Lanzarote´s Top Five Attractions That You Can’t Miss When Visiting!
Lanzarote is a hot favourite with sun starved tourists from northern European nations such as the UK, Eire and Germany. Especially during the winter months – as this small Canary Island is in fact the closest sunshine destination for British based holidaymakers at that time of year, with flights taking just four hours from all main airports.
Like the other six Canary Islands, Lanzarote is owned by Spain and is part of the EU, so it also feels pretty familiar to anyone who has explored the Spanish mainland, with similar customs and cuisine.
However the scenery here is markedly different, forged in fire as a result of massive volcanic activity which has left large swathes of the island looking like something out of a science fiction film.
Timanfaya National Park
Nowhere is this more evident than in the Timanfaya National Park, a region which is also known locally as the Fire Mountains. Timanfaya lies at the epicentre of a six year long eruption that rocked Lanzarote to its core during the 1730´s – an event that created a lava carpeted wilderness, covering about one quarter of the island, that is both eerie and surreal.
Tourists can explore this volcanic wasteland on guided coach tours before visiting the El Diablo Restaurant, one of the many unique creations of the famous local artist César Manrique, where chicken and fish is cooked on massive grills by geo thermal heat emanating from a now dormant volcano below.
Jameos del Agua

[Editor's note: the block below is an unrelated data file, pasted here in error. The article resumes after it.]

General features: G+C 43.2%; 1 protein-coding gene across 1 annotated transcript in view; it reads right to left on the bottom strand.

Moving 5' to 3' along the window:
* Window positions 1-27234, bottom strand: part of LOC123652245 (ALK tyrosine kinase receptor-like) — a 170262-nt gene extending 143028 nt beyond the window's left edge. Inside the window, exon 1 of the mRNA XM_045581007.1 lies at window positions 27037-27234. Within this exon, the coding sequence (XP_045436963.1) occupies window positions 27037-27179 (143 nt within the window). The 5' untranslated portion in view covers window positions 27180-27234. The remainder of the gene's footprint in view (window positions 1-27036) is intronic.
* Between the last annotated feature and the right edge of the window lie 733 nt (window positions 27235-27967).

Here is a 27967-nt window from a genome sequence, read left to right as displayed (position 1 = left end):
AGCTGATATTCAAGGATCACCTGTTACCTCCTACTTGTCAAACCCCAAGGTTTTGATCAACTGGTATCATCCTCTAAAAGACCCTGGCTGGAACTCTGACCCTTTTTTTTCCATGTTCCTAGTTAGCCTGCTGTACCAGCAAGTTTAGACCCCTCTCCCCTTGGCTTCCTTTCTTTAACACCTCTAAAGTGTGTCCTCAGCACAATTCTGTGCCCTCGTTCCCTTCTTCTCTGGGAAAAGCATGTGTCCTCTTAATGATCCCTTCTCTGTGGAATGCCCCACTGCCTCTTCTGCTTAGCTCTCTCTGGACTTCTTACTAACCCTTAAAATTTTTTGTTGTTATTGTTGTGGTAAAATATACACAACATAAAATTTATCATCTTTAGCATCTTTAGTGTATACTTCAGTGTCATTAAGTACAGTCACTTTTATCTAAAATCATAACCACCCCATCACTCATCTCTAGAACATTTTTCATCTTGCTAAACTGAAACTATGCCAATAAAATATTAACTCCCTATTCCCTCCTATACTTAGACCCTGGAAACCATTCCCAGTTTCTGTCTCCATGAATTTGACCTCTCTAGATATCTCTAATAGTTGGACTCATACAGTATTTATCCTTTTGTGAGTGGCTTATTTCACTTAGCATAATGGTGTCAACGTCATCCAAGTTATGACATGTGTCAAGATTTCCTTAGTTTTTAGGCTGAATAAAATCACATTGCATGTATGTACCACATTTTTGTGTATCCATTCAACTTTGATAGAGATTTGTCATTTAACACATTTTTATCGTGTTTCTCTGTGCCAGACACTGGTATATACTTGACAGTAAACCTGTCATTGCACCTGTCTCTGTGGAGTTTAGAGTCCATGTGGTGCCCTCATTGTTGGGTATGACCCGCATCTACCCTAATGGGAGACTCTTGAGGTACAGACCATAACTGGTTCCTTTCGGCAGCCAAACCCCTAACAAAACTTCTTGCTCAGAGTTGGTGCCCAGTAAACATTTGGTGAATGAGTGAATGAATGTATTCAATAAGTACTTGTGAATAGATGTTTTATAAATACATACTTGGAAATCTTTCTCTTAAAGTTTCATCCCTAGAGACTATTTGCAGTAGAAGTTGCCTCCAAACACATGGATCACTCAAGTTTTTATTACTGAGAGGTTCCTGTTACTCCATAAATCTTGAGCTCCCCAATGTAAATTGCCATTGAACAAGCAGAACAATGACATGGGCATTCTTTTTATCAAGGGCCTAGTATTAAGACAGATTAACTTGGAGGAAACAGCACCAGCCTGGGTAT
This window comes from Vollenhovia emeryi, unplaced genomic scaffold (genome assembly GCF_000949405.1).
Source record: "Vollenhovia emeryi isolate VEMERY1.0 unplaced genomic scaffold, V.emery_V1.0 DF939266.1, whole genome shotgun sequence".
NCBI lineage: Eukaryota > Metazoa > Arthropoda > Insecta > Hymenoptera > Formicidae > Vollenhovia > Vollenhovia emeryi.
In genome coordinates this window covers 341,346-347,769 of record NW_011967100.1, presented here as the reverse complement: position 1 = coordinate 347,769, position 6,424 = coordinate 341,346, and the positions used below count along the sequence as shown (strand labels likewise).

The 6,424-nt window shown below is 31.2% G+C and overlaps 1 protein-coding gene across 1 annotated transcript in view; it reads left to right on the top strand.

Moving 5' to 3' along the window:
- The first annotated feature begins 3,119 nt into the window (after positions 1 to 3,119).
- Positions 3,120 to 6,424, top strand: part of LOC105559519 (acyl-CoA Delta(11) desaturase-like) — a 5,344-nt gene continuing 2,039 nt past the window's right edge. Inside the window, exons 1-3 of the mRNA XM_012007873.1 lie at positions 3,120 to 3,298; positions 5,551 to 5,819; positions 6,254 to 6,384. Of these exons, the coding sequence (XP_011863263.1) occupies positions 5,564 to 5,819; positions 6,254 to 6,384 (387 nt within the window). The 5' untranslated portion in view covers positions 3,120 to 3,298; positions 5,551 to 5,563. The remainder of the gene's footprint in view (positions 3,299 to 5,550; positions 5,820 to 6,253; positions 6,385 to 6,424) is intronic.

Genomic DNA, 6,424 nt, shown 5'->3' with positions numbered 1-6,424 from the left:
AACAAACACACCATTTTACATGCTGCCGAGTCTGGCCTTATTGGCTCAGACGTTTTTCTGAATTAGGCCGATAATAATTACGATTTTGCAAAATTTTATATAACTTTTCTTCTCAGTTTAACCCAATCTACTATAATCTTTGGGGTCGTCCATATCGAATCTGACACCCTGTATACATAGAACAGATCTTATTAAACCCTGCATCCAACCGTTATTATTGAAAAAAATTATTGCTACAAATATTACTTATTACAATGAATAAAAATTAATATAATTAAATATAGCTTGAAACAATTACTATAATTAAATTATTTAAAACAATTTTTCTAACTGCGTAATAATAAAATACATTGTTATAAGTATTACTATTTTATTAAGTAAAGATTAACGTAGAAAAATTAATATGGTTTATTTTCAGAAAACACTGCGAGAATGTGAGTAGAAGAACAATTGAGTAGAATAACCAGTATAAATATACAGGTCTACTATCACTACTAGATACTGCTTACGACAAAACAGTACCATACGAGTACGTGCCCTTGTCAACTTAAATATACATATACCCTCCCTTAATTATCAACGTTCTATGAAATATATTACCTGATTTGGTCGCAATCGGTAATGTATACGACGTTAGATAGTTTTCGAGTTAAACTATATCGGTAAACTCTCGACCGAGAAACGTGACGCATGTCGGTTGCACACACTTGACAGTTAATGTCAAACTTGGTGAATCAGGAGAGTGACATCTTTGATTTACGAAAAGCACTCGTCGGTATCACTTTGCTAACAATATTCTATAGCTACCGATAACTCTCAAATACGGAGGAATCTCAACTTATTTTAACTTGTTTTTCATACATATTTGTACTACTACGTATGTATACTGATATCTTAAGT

Manrique had a massive impact on his birthplace, campaigning against over development whilst also creating ecologically friendly attractions that work in harmony with Lanzarote´s volcanic terrain.
The Jameos del Agua is arguably the greatest manifestation of this philosophy, as here he transformed part of an enormous lava tunnel some 6km long into a multi faceted events and performance space, featuring a concert auditorium, underground lagoon and beautifully planted tropical gardens. This really helped to put Lanzarote on the map in the late 1960´s – winning publicity for the island in magazines and newspapers around the world and attracting VIP visitors such as Hollywood legend Rita Heyworth and actors such as Peter Sellers and Omar Sharif.
The Jameos del Agua also provided the inspiration for Omar Sharif´s very own residence on Lanzarote, called LagOmar (Omar´s Lake), which was built into the side of a mountain and former quarry in the small village of Oasis de Nazaret in the centre of the island.
The actors didn’t get much time to enjoy his new holiday home however, as shortly after taking possession he lost the property in a high stakes game of bridge, leaving Lanzarote never to return. Today LagOmar is open to the public as a house museum and restaurant.
The Valley of 1000 Palms
Lanzarote is a dry and arid island. There are no natural water sources, rainfall is minimal and lava fields predominate, restricting the growth of plants and trees. So a visit to the north can come as a bit of a shock, as here there is a beautiful green valley packed with Canarian palm trees.
The Valley of 1000 Palms is the legacy of a centuries old tradition in the village of Haria which sits on the valley floor. As here locals have been planting a palm every for every new born baby for hundreds of years, resulting in this amazing, verdant oasis.
Along with its hot, dry climate Lanzarote’s beaches are the key to the islands enduring popularity. There are around 90 of these to explore and some are real jaw droppers, most notably the huge 7km long beach and bay at Famara and the stretches of bright white sand located close to the village of Orzola and known collectively as the Caletones Blanco.
You´re never more than fifteen minutes from the beach at any point on the island, making Lanzarote an ideal choice for anyone who likes their holidays to feature plenty of sunbathing as well as sightseeing.